by Carmen Van Kerckhove
I’ve been following the media’s handling of race in its coverage of Barack Obama’s presidential bid very closely over the last few months. But right now I’m particularly riveted by the media coverage of his wife, Michelle Obama. Race, gender, and feminism are intersecting in fascinating ways. Here are some highlights.
As my fellow BlogHer Contributing Editor Laina Dawes wrote a few weeks back, New York Times columnist Maureen Dowd has criticized Michelle Obama’s light-hearted comments about her husband being “just a man” and not knowing how to put his socks in the laundry. Dowd felt that these remarks were “emasculating”:
Many people I talked to afterward found Michelle wondrous. But others worried that her chiding was emasculating, casting her husband – under fire for lacking experience – as an undisciplined child.
Just a few days ago, Michelle Obama resigned from her high-powered job as vice president of community and external affairs at the University of Chicago Hospitals to focus on her husband’s presidential campaign.
Debra Dickerson, writing for Salon, declared that she is “in a feminist fury” about it:
Just as we watch curvy, healthy-looking singers and actresses like Lindsay Lohan become anorexic too-blonde hoochies before our very eyes, so we’re now in danger of having to watch the political version of that process: Any day now, Michelle Obama’s handlers will have her glued into one of those Sunday-go-to-meeting Baptist grandma crown hats while smiling vapidly for hours at a time. When, of course, she’s not staring moonstruck, à la Nancy Reagan, at her moon doggie god-husband who’s not one bit smarter than she is.
In response to Dickerson’s article, the new Gawker Media blog Jezebel (worst name ever, by the way) declared that Michelle’s “weird passive-aggressive comments” can only be explained by one thing: Barack obviously cheated on her:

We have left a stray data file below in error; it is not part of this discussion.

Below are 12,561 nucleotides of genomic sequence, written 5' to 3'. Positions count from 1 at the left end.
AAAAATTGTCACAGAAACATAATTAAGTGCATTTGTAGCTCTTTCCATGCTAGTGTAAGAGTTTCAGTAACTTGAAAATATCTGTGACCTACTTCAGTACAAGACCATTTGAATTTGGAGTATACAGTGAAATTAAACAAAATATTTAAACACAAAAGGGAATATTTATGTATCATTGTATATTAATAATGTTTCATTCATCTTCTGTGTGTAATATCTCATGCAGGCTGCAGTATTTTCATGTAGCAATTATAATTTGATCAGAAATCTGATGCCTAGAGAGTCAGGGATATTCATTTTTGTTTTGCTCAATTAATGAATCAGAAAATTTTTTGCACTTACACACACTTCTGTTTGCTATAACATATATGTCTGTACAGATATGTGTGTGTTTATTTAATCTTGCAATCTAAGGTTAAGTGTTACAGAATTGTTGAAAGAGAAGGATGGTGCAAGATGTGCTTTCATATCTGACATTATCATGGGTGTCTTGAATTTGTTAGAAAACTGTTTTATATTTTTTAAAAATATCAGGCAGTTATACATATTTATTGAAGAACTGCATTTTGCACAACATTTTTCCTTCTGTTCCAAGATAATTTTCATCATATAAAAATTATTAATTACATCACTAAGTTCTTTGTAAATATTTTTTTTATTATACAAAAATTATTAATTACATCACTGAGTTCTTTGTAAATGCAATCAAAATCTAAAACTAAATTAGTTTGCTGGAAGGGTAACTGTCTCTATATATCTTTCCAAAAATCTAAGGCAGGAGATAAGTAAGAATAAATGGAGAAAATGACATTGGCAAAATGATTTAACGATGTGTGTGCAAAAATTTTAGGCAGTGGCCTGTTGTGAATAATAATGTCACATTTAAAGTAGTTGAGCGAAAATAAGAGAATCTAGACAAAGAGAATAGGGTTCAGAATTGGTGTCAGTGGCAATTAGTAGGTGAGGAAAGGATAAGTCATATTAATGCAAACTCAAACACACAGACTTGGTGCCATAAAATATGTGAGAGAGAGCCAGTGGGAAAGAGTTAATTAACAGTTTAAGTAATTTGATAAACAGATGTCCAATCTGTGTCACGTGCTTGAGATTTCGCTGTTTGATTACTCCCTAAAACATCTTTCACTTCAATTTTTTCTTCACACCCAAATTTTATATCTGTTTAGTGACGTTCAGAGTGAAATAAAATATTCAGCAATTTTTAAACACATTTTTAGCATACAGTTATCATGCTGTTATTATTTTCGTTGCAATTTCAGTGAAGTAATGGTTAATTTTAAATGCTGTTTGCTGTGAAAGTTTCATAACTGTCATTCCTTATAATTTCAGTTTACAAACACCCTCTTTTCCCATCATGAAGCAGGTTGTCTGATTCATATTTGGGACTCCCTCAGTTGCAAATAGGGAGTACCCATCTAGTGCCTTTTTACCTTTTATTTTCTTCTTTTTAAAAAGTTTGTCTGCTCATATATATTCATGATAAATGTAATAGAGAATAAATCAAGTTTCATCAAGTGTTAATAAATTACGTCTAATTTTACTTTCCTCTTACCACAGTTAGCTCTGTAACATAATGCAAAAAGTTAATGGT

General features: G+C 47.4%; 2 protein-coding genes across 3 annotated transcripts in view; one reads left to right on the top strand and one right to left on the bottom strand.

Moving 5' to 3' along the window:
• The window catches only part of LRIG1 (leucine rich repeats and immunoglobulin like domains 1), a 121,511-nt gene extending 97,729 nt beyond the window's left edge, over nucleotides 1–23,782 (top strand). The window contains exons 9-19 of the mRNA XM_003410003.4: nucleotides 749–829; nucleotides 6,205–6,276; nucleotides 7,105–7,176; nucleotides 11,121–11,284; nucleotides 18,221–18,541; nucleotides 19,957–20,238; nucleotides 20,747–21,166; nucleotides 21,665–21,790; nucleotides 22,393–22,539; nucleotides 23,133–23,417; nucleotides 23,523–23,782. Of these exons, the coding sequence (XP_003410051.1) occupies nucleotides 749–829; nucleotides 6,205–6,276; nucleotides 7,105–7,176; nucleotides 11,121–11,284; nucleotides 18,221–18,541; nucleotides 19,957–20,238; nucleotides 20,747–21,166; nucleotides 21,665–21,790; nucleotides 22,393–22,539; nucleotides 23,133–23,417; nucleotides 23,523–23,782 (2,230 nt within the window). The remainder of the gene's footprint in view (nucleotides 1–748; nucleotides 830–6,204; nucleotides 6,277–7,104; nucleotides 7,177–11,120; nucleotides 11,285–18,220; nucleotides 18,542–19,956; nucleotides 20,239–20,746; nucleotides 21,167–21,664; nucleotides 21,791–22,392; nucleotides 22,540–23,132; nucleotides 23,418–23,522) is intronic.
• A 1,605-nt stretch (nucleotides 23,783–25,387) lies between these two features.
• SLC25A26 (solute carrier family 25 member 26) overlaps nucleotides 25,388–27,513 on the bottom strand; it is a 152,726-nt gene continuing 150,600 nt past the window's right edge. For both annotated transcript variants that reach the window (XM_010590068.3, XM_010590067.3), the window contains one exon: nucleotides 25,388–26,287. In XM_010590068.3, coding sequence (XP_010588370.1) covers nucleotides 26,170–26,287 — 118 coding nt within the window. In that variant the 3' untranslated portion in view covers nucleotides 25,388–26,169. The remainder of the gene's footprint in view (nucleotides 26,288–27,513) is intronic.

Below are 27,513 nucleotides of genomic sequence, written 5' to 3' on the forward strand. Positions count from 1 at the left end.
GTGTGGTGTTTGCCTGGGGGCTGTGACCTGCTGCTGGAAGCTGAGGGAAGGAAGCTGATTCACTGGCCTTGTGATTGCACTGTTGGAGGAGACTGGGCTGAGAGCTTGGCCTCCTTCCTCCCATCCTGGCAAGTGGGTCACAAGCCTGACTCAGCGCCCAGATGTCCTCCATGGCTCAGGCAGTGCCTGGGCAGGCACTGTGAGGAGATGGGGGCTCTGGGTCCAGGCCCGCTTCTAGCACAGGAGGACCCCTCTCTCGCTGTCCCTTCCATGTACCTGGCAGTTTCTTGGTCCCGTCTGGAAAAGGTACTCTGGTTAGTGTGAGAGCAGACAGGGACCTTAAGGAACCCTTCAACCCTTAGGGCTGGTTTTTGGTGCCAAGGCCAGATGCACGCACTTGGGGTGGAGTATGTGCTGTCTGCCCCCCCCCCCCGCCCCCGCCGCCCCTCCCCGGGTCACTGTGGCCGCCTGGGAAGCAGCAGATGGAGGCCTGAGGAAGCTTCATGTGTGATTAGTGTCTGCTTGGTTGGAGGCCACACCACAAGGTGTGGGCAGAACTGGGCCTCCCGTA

…when Michelle Obama says stuff like “someday maybe he’ll deserve all the attention” or “he’s just a man” or calls him “the brother” even when she knows it makes the white folks uneasy is pretty simple: “The brother” fucked up! It wasn’t Gennifer or even Monica; it was probably just some one-night fling…
Mrs J, writing at Our Kind of Parenting, points out the Jezebel bloggers’ embarrassing cluelessness when it comes to African-American vernacular:
For the record, even if it makes white people uncomfortable, calling someone “the brother” (even if it is one’s husband) is not a diss. Especially when, in context, it is to say “The brother is smart”, as Mrs.O actually did recently (to an all black crowd)… This is a serious presidential candidate we’re talking about, ladies, not you’re effing ex-boyfriend. Save the cheap shots for someone else.
The Coup Magazine blog analyzes reactions to Michelle Obama in relation to the “Strong Black Woman (SBW) syndrome” and points out that Michelle is damned if she does and damned if she doesn’t:
She can’t be funny. She probably shouldn’t work. After all, if she wants to counter the SBW stereotype and make her husband appear to be in charge, she cannot have a career. But when she quits her job, her motivation and commitment are called into question, and she risks losing credibility in the eyes of feminists. She can never have a hair out of place, appear aggressive, or ever be shown working out (one of her favorite activities), lest she characterized by someone as a “nappy headed ho.” In light of this constant and very public criticism, Michelle Obama can never quite be herself without being stereotyped as the aforementioned SBW—a categorization that could potentially destroy her husband’s presidential campaign.
And finally, Malena Amusa, writing for Racewire, suggests that Michelle is integral to Barack Obama’s racial authenticity:
Her presentation is a well-engineered counter to Barack’s Black masculinity that has been attacked for being diluted. Michelle proves Barack’s Black authenticity by her being so home-grown, down-home, and straight-up on the issues. Further, if Barack had said some of the things Michelle has, he’d be lumped under the Black nationalist umbrella held up by Rev. Jesse Jackson and Rev. Al Sharpton, and so many white people probably wouldn’t like him as much.